SAN JOSE'S PIONEERS OF THE BICYCLE - San Jose Mercury-news, Volume LXXIV, Number 75, 15 March 1908
SAN JOSE'S PIONEERS OF THE BICYCLE
Eighth in Series of Sketches, Accompanied by Photographs Found in Garrets and Homes of San Joseans Who Were Devoted Followers of Sport in Early Days of the Bicycle.
E. E. YOUNG, a representative of the Pacific Manufacturing Company, and formerly manager of the Santa Clara Valley Mill and Lumber Company, was also a pioneer cyclist, well known in this vicinity in the eighties. The photograph presented here today was taken after a ride from Santa Cruz to Sacramento; by a photographer in the Capital City.
That run was made about '84, but the adventures with which Mr. Young met in the journey across the mountain roads are still fresh in his memory. This cycle was one of the first to invade mountainous districts and instill terror into the hearts of artless rural equines. The auto today never had more trouble with unsophisticated horses on narrow mountain roads than did Mr. Young on this trip.
One animal that was suddenly confronted with the strange apparition of a human being sailing along on a silent revolving thing preferred in a panic to take its chances with a 200-foot precipice. The driver of this rig luckily did not follow his horse and wagon, and, strange to say, did not attempt to make the rider pay for the accident, stating that he was equally to blame for owning such an animal. Portions of this rig were afterwards removed from the top of a redwood tree, but the buzzards got the horse.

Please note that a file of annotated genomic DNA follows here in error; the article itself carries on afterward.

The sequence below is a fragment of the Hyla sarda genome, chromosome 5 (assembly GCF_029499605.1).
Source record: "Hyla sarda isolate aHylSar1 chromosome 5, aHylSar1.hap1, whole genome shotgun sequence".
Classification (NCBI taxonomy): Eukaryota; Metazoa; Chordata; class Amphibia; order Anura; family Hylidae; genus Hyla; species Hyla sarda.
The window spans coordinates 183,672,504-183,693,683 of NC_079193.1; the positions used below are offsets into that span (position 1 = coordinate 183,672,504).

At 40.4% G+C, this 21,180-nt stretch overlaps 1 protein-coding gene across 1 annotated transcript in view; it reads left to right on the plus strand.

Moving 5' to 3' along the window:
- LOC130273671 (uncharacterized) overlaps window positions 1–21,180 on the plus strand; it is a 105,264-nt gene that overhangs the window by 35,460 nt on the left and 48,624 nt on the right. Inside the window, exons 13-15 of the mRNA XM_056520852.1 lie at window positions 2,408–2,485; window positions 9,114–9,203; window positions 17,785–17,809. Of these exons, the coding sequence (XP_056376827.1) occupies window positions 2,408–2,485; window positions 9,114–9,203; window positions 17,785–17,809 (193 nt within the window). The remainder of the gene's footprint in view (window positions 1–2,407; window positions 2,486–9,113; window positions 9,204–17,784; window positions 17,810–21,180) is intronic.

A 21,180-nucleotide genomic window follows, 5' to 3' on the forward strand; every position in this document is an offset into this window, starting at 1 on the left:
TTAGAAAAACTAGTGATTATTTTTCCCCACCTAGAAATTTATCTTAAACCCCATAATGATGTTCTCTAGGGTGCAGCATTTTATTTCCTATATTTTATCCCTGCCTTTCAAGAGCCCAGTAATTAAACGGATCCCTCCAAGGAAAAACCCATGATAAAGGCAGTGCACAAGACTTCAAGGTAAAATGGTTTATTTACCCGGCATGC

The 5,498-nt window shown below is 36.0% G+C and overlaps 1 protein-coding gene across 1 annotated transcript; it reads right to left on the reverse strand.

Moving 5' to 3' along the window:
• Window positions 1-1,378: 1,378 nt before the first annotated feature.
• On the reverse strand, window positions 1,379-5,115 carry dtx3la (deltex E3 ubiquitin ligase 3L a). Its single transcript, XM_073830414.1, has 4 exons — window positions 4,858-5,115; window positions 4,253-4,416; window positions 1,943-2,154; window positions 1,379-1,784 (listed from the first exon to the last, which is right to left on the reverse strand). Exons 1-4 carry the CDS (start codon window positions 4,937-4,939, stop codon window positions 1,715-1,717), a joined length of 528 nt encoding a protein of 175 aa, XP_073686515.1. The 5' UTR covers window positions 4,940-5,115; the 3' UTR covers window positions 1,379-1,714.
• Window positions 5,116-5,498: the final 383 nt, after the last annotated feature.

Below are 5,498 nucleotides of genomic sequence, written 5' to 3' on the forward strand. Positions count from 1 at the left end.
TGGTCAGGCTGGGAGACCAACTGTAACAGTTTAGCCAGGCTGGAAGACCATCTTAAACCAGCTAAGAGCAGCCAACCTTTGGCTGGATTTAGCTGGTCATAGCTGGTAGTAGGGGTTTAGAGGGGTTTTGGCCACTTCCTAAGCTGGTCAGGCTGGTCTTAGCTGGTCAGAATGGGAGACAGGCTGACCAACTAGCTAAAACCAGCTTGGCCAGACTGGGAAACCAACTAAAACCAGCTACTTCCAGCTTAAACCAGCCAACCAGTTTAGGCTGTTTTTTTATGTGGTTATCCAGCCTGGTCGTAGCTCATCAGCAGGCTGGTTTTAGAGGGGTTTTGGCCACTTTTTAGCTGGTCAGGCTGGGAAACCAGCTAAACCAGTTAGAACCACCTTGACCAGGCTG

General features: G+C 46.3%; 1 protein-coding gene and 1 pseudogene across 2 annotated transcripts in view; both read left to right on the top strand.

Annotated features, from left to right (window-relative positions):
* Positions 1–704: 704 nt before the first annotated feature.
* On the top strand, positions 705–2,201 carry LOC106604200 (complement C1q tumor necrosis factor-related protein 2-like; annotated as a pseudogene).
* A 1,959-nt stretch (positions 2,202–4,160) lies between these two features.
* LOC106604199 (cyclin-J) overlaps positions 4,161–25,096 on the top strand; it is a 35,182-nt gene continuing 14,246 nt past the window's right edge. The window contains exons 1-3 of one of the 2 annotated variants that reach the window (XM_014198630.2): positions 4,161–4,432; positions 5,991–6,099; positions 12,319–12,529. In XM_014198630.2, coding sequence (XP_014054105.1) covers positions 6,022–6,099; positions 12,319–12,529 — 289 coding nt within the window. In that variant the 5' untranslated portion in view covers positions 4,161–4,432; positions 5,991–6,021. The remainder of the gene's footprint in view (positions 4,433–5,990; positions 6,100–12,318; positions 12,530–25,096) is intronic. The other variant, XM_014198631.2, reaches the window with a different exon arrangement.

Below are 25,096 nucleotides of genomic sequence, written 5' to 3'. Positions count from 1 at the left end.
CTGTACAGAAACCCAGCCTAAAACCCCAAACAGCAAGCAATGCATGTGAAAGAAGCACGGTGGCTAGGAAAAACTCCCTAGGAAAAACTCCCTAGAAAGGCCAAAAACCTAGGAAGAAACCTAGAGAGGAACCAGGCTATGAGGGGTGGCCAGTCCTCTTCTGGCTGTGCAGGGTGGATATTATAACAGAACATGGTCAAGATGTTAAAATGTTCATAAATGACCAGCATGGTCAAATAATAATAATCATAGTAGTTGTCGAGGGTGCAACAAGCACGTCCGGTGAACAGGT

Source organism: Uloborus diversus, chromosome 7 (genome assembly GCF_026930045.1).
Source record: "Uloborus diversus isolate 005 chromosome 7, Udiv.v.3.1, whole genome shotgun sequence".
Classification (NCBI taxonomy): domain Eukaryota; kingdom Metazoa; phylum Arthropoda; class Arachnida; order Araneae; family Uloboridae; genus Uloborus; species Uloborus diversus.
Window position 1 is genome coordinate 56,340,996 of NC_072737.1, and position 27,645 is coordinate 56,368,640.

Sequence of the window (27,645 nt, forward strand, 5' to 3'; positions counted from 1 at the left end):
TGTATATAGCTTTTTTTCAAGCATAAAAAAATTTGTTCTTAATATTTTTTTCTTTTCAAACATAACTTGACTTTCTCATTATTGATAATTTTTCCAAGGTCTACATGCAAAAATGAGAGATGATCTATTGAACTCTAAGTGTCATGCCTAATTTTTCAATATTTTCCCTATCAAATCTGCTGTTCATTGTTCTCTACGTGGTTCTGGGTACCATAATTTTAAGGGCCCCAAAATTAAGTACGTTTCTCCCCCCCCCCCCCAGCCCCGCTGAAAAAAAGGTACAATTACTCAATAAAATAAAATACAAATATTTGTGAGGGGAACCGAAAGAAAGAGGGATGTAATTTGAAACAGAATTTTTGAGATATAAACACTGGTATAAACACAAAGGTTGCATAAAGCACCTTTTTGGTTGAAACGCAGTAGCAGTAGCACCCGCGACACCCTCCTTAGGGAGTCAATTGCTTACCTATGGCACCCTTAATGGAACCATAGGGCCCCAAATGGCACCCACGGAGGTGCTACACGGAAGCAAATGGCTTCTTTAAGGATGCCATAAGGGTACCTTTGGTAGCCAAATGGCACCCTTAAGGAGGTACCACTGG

Barring two or three accidents on down-grades caused by the tendency of the little wheel in the rear of the machine to fly up and strike the rider in the back of the head, the journey was safely made.
Mr. Young was in the butcher business in Santa Cruz at this time, but removed to San Jose about eight years ago. Since that time he has become quite prominent in the lumber business, and resides on Thirteenth street, in the Naglee Park tract.